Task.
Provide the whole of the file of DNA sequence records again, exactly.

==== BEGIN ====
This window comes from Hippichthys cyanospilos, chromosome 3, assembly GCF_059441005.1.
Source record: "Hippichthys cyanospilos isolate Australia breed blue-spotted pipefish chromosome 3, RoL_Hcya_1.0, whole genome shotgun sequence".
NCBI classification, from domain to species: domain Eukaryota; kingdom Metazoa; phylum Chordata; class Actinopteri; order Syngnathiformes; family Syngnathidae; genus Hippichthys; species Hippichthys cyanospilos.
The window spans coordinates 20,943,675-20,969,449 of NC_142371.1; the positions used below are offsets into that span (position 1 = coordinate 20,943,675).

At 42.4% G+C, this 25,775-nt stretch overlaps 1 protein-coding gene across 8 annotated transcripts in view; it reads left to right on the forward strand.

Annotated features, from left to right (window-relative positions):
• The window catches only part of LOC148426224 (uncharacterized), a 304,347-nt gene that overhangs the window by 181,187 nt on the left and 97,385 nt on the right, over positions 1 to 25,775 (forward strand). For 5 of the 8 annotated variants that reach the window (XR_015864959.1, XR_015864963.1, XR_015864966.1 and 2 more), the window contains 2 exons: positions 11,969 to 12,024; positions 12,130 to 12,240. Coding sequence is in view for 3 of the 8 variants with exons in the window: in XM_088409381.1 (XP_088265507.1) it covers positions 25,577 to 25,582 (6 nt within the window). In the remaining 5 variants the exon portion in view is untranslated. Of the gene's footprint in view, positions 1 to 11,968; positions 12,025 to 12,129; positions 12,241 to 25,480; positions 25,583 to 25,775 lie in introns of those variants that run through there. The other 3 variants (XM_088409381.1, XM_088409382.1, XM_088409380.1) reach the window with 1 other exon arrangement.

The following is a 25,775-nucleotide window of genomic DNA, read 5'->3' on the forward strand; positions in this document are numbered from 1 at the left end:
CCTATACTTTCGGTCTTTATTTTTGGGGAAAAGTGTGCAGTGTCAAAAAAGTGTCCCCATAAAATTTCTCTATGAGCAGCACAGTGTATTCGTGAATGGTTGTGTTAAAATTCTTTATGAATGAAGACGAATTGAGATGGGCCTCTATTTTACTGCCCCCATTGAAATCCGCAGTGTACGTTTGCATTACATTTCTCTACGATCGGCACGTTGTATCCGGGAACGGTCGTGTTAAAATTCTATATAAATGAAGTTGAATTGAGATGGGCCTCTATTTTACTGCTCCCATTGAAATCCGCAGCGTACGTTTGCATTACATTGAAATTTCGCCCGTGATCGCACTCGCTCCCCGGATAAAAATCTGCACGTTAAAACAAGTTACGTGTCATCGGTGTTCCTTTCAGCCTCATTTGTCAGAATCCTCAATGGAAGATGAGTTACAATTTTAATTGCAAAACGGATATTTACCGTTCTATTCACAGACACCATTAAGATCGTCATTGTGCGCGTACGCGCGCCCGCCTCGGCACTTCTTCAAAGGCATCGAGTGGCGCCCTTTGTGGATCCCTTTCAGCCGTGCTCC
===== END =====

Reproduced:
This window comes from Hippichthys cyanospilos, chromosome 3, assembly GCF_059441005.1.
Source record: "Hippichthys cyanospilos isolate Australia breed blue-spotted pipefish chromosome 3, RoL_Hcya_1.0, whole genome shotgun sequence".
NCBI classification, from domain to species: domain Eukaryota; kingdom Metazoa; phylum Chordata; class Actinopteri; order Syngnathiformes; family Syngnathidae; genus Hippichthys; species Hippichthys cyanospilos.
The window spans coordinates 20,943,675-20,969,449 of NC_142371.1; the positions used below are offsets into that span (position 1 = coordinate 20,943,675).

At 42.4% G+C, this 25,775-nt stretch overlaps 1 protein-coding gene across 8 annotated transcripts in view; it reads left to right on the forward strand.

Annotated features, from left to right (window-relative positions):
• The window catches only part of LOC148426224 (uncharacterized), a 304,347-nt gene that overhangs the window by 181,187 nt on the left and 97,385 nt on the right, over positions 1 to 25,775 (forward strand). For 5 of the 8 annotated variants that reach the window (XR_015864959.1, XR_015864963.1, XR_015864966.1 and 2 more), the window contains 2 exons: positions 11,969 to 12,024; positions 12,130 to 12,240. Coding sequence is in view for 3 of the 8 variants with exons in the window: in XM_088409381.1 (XP_088265507.1) it covers positions 25,577 to 25,582 (6 nt within the window). In the remaining 5 variants the exon portion in view is untranslated. Of the gene's footprint in view, positions 1 to 11,968; positions 12,025 to 12,129; positions 12,241 to 25,480; positions 25,583 to 25,775 lie in introns of those variants that run through there. The other 3 variants (XM_088409381.1, XM_088409382.1, XM_088409380.1) reach the window with 1 other exon arrangement.

The following is a 25,775-nucleotide window of genomic DNA, read 5'->3' on the forward strand; positions in this document are numbered from 1 at the left end:
CCTATACTTTCGGTCTTTATTTTTGGGGAAAAGTGTGCAGTGTCAAAAAAGTGTCCCCATAAAATTTCTCTATGAGCAGCACAGTGTATTCGTGAATGGTTGTGTTAAAATTCTTTATGAATGAAGACGAATTGAGATGGGCCTCTATTTTACTGCCCCCATTGAAATCCGCAGTGTACGTTTGCATTACATTTCTCTACGATCGGCACGTTGTATCCGGGAACGGTCGTGTTAAAATTCTATATAAATGAAGTTGAATTGAGATGGGCCTCTATTTTACTGCTCCCATTGAAATCCGCAGCGTACGTTTGCATTACATTGAAATTTCGCCCGTGATCGCACTCGCTCCCCGGATAAAAATCTGCACGTTAAAACAAGTTACGTGTCATCGGTGTTCCTTTCAGCCTCATTTGTCAGAATCCTCAATGGAAGATGAGTTACAATTTTAATTGCAAAACGGATATTTACCGTTCTATTCACAGACACCATTAAGATCGTCATTGTGCGCGTACGCGCGCCCGCCTCGGCACTTCTTCAAAGGCATCGAGTGGCGCCCTTTGTGGATCCCTTTCAGCCGTGCTCC